More importantly, why is the obvious question being dodged under the pretense that I have a poisonous agenda underneath it all? Why is the asking of a question being perceived in this way?


#9

Dear Mort Alz,

This pro-choice nonsense isn’t fooling anyone. Save it for an Atheist forum where they have nothing better to do than discuss such things. Read the Catechism instead of listening to Sanders or Clinton. :slight_smile:

Sincerely,
RPR :slight_smile:


#10

Some people are just tired of having to defend their faith to people who post only to bait, trap and attempt to discredit or argue with others beliefs. It has happened too many times, and people have become pretty good at sniffing out threads that exist only to incite debate.


#11

#1 seems like a clear-cut case where you’d use the principle of double effect. You’d probably try to save as many lives as you can. Similar to if a pregnant woman is dying, and the only way to save her is by performing an operation that will likely kill her unborn child = you try to save one life, instead of doing nothing and having both die. Or a doctor in a triage situation, who, being able to work on only one patient at a time, would have to quickly choose if two patients at the point of death are brought in.

#2 is a case where the PDE would NOT apply, because in order to save the five lives, you have to do something which is intrinsically immoral = directly killing an innocent person. In #1 you are merely flicking a switch, and the person on the track’s death is a foreseen but unintended consequence. In this case, the person’s death is the MEANS by which you are saving the five lives. This is akin to a doctor killing one patient and harvesting his organs to save five other patients who are dying.

#3 Again, this is akin to triage, where neither choice is “wrong” = all the human lives involved are valuable. The person would need to make a decision based on other factors. For example, a two-year-old will feel intense pain if she dies in a fire, whereas the embryos will feel nothing. The two-year-old’s chance of survival is also higher, since embryos need to be kept at a constant temperature in lab conditions and even in optimum conditions most will not survive implantation, let alone after being through a fire. Human emotions will also play a part in how you decide, for example, if the embryos are your children and the two-year-old is unrelated to you, then you will likely favour your own children. Again, neither choice is “wrong”.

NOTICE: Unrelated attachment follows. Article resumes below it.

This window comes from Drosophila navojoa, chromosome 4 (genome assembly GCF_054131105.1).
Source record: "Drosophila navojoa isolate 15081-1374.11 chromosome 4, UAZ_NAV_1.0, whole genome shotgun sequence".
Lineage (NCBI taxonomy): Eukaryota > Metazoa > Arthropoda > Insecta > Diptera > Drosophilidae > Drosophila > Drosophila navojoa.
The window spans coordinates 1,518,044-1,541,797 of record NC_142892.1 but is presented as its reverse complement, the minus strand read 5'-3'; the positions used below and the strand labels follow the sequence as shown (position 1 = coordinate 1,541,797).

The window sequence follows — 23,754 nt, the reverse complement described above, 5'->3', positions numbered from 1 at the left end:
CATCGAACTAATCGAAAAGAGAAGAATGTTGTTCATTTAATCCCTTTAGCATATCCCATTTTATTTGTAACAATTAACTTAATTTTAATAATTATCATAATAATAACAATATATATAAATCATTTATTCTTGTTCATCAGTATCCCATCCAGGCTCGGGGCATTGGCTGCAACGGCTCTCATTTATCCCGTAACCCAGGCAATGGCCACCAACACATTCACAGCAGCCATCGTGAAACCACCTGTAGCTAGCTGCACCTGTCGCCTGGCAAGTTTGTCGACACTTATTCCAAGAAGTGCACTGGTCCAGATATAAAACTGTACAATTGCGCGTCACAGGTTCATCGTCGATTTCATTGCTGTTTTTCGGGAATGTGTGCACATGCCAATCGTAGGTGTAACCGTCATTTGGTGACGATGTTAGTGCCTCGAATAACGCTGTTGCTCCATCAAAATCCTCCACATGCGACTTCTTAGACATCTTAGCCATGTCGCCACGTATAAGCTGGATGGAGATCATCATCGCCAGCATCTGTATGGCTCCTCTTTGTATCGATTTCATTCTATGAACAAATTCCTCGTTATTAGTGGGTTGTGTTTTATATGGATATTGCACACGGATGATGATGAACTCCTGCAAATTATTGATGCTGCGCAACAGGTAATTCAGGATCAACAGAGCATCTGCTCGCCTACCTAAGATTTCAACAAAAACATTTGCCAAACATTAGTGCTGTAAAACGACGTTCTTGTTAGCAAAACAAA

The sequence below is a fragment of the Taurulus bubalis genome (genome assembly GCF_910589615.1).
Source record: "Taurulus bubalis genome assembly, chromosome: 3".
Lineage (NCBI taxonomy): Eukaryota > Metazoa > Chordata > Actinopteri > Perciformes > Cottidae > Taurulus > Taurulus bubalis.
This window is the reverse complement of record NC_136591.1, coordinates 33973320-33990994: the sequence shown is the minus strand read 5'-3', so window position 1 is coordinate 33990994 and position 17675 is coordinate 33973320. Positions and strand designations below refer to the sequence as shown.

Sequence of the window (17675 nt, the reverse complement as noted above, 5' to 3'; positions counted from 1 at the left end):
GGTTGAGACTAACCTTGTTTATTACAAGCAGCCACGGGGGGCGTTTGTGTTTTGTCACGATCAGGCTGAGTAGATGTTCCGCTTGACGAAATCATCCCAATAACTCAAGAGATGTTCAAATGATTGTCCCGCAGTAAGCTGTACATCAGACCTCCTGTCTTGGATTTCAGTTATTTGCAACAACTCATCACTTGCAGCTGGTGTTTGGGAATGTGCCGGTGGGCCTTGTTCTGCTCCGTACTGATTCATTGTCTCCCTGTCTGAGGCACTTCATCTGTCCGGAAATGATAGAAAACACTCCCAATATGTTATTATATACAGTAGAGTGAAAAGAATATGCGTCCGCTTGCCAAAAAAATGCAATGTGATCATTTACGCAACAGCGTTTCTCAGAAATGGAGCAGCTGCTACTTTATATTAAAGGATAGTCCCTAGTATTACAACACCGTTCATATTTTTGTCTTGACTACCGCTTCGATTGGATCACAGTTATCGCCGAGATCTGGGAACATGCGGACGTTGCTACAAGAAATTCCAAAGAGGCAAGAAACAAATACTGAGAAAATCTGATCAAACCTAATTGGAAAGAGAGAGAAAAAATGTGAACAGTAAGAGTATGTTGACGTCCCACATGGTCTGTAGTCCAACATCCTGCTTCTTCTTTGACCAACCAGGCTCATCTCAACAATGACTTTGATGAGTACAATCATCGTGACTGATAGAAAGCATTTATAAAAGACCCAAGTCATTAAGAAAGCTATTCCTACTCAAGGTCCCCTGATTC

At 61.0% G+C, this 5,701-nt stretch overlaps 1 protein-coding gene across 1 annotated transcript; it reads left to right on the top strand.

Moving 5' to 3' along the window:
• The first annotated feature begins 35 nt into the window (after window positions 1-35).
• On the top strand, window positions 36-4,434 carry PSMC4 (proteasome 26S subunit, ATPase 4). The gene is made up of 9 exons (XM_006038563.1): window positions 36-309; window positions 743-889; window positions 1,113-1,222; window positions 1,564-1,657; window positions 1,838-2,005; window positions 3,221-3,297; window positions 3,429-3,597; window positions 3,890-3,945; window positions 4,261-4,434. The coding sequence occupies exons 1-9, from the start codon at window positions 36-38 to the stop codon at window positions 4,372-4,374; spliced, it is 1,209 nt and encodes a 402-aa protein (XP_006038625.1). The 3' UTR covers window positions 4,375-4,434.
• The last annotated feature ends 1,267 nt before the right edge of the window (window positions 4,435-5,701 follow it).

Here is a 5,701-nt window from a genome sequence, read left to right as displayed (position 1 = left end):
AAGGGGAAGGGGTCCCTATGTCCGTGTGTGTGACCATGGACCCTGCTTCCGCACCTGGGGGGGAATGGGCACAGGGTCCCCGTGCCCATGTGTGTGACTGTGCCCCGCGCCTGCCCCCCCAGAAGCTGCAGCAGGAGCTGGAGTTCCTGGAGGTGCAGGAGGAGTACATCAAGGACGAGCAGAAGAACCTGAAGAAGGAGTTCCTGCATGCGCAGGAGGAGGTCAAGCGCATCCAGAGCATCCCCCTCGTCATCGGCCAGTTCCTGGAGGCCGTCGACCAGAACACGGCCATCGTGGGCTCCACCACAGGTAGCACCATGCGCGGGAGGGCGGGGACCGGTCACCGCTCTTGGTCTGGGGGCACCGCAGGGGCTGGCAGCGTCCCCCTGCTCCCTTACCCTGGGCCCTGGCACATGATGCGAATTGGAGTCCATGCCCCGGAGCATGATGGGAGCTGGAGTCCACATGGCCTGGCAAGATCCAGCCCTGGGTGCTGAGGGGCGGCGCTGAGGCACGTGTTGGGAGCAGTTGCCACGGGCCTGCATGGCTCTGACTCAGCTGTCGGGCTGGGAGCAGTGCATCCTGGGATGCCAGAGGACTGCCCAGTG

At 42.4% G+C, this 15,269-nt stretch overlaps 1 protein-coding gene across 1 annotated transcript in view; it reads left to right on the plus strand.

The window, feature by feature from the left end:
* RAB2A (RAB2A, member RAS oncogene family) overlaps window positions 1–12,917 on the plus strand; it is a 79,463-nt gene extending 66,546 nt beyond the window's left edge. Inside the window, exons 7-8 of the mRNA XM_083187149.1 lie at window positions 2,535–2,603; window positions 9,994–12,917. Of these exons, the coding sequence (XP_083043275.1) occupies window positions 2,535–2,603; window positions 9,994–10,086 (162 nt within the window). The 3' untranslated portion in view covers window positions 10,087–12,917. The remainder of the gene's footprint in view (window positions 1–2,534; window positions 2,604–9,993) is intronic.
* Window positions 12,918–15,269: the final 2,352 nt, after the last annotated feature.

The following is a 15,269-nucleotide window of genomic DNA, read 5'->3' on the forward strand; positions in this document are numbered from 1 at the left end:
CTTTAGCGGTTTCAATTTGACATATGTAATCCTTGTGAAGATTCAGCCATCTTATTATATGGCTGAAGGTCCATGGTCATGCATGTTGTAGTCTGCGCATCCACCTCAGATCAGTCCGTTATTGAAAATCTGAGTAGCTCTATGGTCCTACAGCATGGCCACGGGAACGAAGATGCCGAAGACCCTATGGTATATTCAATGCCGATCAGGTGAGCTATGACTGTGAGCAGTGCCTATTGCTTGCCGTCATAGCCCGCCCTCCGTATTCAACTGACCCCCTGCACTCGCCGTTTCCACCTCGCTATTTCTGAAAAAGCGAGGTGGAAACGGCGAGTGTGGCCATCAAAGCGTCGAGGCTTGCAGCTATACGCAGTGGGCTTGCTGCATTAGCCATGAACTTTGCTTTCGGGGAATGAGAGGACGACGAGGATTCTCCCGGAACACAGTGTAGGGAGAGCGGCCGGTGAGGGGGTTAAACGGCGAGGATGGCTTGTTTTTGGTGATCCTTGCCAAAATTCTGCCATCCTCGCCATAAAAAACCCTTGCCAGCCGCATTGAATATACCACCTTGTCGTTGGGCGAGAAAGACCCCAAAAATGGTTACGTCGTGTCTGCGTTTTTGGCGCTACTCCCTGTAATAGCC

#4 Yes, you’re perfectly entitled to shoot the person. You are morally (and legally) allowed to kill someone in self-defence, or in defence of another innocent person.

#5 I don’t understand this question. If the person has no authority (i.e. he’s not a police officer trying to kill you because you’re threatening to kill him first), then this is again a case of self-defence. It’s not the “sin of murder”. I don’t think maybe you understand what “murder” is. It’s not simply killing someone. It’s killing an innocent person.

#6 Killing the abortionist achieves nothing. He’s not some random guy holding a gun to a stranger’s head, who you can take down and then the stranger will be safe. If you kill the abortionist, you will be sent to prison, and then another abortionist will perform the abortion anyway. The abolitionists didn’t go around using violence against slave traders, because they knew that doing so would not achieve anything. It would only result in all abolitionists being treated as criminals and making it even more difficult to eliminate slavery altogether. Similarly, pro-life people know that killing abortionists (who may not even fully understand that they are killing an unborn person in an abortion) will not prevent abortions from happening, and will in fact hinder progress in making abortion illegal in the long-term.


#12

Amen. These hypotheticals always have an agenda.
I think we can figure out what’s going on here.
I’m out as well.


#13

Most of these dilemmas are not possible. What are you trying to say?


#14

If a train leaves from Hoboken and a train leaves from Lodi, going 120 km/h and both are heading to Richmond, what is the mass of the sun?


#15

purple.
Unless we’re in Ordinary time, of course.


#16

What if we’re going by the Julian calendar?


#17

But only on Sunday. Obviously.


#18

The quick brown fox jumped over the lazy dog.

Hello, world!


#19

It also depends on the liturgical season. Especially in the Traditional Latin Mass. Love those vestments! :slight_smile:


#20

Mea culpa OP.
We just got carried away.

:shrug: